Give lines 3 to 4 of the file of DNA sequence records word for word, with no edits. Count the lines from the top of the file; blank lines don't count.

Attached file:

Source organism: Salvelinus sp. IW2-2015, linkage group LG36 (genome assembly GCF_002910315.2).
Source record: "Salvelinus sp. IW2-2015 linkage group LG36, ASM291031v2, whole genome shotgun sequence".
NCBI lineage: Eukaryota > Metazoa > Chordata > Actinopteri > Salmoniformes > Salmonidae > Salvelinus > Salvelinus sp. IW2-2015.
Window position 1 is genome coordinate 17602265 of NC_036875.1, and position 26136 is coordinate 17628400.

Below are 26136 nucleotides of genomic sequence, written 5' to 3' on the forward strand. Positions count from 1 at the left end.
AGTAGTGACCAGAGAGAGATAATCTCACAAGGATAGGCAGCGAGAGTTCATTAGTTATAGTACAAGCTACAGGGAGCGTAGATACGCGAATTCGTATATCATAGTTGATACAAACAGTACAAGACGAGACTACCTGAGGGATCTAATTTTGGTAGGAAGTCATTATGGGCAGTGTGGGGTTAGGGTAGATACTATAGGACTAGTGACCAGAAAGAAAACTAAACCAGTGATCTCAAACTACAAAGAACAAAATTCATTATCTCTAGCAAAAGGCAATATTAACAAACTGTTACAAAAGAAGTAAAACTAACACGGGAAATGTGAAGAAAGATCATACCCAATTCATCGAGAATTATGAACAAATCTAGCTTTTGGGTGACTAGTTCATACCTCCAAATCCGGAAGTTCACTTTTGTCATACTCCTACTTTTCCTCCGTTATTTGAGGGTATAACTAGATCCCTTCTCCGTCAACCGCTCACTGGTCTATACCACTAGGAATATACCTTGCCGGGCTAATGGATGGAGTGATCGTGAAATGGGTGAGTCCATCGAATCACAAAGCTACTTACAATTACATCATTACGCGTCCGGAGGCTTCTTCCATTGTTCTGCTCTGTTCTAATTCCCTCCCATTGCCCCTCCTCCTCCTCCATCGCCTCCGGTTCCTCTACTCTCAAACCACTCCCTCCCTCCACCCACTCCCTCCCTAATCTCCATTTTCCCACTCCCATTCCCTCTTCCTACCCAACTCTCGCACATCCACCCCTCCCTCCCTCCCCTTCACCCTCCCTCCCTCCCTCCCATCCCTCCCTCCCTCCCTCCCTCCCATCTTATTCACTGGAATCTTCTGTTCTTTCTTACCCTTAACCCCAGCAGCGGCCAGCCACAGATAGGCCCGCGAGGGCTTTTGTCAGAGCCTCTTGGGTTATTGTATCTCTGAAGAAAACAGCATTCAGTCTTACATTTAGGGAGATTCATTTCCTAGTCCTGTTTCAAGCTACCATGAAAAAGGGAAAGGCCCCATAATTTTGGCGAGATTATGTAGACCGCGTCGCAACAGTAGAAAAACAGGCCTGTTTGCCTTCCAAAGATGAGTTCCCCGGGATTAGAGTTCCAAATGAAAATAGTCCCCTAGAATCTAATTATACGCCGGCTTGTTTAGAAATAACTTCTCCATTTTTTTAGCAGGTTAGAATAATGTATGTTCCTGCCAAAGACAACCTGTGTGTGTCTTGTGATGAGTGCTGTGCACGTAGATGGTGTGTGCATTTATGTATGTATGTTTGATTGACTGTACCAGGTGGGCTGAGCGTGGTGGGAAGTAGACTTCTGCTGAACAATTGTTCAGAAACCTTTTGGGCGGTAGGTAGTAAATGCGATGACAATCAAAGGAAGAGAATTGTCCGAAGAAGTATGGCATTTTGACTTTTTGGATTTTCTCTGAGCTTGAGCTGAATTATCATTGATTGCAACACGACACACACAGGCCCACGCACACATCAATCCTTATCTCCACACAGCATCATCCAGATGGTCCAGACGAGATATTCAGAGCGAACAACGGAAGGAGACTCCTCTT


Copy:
NCBI lineage: Eukaryota > Metazoa > Chordata > Actinopteri > Salmoniformes > Salmonidae > Salvelinus > Salvelinus sp. IW2-2015.
Window position 1 is genome coordinate 17602265 of NC_036875.1, and position 26136 is coordinate 17628400.